Charles Gore, Chief Executive, The Hepatitis C Trust, added, “There is so much more that could be done to prevent the escalating death toll from liver disease.  For example, only 3% of hepatitis C patients receive potentially life-saving treatment each year.  With the new treatments we could effectively eliminate the virus in the UK within a generation.  The Government, Public Health England and all parts of the NHS urgently needs to prioritise action on the causes of liver disease.”

The Inquiry Report makes 20 recommendations, including:

  • The Government should implement a minimum unit price for alcohol of 50p per unit, as recommended by 70 leading alcohol and health related organisations.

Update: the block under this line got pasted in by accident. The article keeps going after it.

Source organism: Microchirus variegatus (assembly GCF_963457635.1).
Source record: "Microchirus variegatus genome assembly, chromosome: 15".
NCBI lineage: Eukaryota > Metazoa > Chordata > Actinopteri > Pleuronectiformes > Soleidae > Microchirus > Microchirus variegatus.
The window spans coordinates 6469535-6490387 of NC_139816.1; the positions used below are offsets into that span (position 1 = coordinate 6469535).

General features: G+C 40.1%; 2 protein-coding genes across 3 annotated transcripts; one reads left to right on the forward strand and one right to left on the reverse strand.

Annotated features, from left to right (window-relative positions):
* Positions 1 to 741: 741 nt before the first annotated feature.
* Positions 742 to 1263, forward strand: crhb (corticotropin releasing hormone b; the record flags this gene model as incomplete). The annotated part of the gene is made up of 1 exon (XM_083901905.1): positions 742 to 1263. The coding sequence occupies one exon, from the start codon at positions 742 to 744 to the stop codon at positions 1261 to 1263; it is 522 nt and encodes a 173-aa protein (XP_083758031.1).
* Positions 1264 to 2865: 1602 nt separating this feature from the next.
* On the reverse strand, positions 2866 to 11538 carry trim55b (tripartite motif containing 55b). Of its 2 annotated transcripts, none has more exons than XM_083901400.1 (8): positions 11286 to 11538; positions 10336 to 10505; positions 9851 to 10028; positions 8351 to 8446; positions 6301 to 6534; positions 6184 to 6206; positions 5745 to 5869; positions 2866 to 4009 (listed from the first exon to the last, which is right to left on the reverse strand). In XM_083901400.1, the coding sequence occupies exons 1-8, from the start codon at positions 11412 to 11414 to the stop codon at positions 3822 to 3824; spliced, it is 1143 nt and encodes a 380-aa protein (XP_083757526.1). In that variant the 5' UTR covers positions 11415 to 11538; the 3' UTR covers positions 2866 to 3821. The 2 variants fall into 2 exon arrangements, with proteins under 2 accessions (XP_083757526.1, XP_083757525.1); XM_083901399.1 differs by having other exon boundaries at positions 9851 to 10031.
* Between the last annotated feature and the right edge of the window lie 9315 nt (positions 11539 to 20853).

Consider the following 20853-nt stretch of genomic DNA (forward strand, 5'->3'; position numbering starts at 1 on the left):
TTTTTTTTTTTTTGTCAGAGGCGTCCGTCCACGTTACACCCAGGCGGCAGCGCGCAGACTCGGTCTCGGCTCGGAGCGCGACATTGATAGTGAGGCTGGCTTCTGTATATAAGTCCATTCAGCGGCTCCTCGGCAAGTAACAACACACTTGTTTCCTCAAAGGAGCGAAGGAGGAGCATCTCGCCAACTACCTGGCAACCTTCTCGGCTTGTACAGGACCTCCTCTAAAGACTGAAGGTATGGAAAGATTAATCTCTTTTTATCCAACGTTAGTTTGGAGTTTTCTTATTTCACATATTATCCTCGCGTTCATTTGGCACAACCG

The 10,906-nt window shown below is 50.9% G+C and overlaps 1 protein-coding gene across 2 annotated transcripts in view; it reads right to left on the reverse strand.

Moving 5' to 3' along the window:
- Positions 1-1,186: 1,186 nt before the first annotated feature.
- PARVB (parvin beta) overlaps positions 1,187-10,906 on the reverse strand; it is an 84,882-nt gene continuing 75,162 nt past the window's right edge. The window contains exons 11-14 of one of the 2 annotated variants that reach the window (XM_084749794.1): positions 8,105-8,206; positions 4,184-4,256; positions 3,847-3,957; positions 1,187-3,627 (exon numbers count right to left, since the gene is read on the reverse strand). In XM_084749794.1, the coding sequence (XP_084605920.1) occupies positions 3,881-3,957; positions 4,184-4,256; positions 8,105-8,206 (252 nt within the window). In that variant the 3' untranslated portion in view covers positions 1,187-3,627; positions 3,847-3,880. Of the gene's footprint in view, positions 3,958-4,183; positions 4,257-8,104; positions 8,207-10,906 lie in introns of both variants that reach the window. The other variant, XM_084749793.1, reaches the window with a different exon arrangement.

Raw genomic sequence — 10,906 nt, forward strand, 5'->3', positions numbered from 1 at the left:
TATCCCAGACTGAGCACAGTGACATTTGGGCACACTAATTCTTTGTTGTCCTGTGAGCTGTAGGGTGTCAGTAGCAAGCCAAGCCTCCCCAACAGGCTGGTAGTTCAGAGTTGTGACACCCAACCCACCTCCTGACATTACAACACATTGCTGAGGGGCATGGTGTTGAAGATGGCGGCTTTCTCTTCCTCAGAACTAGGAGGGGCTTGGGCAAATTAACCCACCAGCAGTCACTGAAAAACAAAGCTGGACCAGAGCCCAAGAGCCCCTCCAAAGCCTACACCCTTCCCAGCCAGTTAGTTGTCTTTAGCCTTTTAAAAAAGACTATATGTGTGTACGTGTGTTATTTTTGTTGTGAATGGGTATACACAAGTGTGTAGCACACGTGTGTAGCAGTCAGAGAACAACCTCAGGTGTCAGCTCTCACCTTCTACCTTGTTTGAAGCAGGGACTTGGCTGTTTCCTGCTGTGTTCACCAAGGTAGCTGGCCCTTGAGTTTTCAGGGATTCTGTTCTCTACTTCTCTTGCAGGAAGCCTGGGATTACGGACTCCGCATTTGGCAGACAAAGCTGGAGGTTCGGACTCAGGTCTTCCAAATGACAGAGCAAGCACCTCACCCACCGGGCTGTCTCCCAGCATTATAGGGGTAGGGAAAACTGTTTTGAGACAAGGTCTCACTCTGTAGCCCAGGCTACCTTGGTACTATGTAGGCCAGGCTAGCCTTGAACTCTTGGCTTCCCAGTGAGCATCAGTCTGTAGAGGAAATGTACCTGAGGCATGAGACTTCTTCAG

• The Department of Health, NHS England and Public Health England, as well as local bodies, must act now and recognise liver disease as a priority area for action. They must coordinate a national approach liver disease prevention, early diagnosis, improved service provision and patient care and they must do this now.
  • Data on all aspects of liver disease should be collected, monitored and used effectively on a far more thorough and systematic basis.
  • Public Health England should ensure that all obesity reduction programmes include poor liver health as a significant risk stemming from obesity.
  • Public Health England and NHS England should set a clear goal of eliminating hepatitis C within the next 15 years and should set out joint plans for achieving this goal.